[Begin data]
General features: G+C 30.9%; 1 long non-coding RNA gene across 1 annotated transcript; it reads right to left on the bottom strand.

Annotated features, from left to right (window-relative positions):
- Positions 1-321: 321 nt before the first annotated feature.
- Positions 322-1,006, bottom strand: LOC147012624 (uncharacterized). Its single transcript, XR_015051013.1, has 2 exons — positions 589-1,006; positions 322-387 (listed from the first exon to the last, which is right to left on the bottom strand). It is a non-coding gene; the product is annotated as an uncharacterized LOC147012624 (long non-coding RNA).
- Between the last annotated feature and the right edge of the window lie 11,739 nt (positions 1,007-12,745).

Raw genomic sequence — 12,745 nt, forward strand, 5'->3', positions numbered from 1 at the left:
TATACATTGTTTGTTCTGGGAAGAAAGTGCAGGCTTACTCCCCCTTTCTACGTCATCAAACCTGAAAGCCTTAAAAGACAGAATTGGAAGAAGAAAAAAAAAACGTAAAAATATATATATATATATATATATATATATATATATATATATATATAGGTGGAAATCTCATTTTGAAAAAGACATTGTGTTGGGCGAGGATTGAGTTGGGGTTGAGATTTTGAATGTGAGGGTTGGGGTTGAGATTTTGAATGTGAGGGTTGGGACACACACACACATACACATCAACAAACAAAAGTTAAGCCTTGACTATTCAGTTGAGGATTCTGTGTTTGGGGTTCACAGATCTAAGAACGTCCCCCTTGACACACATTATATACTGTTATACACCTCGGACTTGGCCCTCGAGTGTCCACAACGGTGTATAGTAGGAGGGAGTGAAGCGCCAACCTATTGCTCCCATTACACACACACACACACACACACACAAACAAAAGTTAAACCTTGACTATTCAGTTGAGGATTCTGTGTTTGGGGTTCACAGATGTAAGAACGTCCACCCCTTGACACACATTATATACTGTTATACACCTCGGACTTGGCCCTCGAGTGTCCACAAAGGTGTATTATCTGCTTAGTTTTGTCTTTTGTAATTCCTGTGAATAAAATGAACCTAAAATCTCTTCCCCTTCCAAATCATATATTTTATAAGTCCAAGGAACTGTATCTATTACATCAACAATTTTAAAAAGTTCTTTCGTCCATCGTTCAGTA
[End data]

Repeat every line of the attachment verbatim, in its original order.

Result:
General features: G+C 30.9%; 1 long non-coding RNA gene across 1 annotated transcript; it reads right to left on the bottom strand.

Annotated features, from left to right (window-relative positions):
- Positions 1-321: 321 nt before the first annotated feature.
- Positions 322-1,006, bottom strand: LOC147012624 (uncharacterized). Its single transcript, XR_015051013.1, has 2 exons — positions 589-1,006; positions 322-387 (listed from the first exon to the last, which is right to left on the bottom strand). It is a non-coding gene; the product is annotated as an uncharacterized LOC147012624 (long non-coding RNA).
- Between the last annotated feature and the right edge of the window lie 11,739 nt (positions 1,007-12,745).

Raw genomic sequence — 12,745 nt, forward strand, 5'->3', positions numbered from 1 at the left:
TATACATTGTTTGTTCTGGGAAGAAAGTGCAGGCTTACTCCCCCTTTCTACGTCATCAAACCTGAAAGCCTTAAAAGACAGAATTGGAAGAAGAAAAAAAAAACGTAAAAATATATATATATATATATATATATATATATATATATATATATATAGGTGGAAATCTCATTTTGAAAAAGACATTGTGTTGGGCGAGGATTGAGTTGGGGTTGAGATTTTGAATGTGAGGGTTGGGGTTGAGATTTTGAATGTGAGGGTTGGGACACACACACACATACACATCAACAAACAAAAGTTAAGCCTTGACTATTCAGTTGAGGATTCTGTGTTTGGGGTTCACAGATCTAAGAACGTCCCCCTTGACACACATTATATACTGTTATACACCTCGGACTTGGCCCTCGAGTGTCCACAACGGTGTATAGTAGGAGGGAGTGAAGCGCCAACCTATTGCTCCCATTACACACACACACACACACACACACAAACAAAAGTTAAACCTTGACTATTCAGTTGAGGATTCTGTGTTTGGGGTTCACAGATGTAAGAACGTCCACCCCTTGACACACATTATATACTGTTATACACCTCGGACTTGGCCCTCGAGTGTCCACAAAGGTGTATTATCTGCTTAGTTTTGTCTTTTGTAATTCCTGTGAATAAAATGAACCTAAAATCTCTTCCCCTTCCAAATCATATATTTTATAAGTCCAAGGAACTGTATCTATTACATCAACAATTTTAAAAAGTTCTTTCGTCCATCGTTCAGTA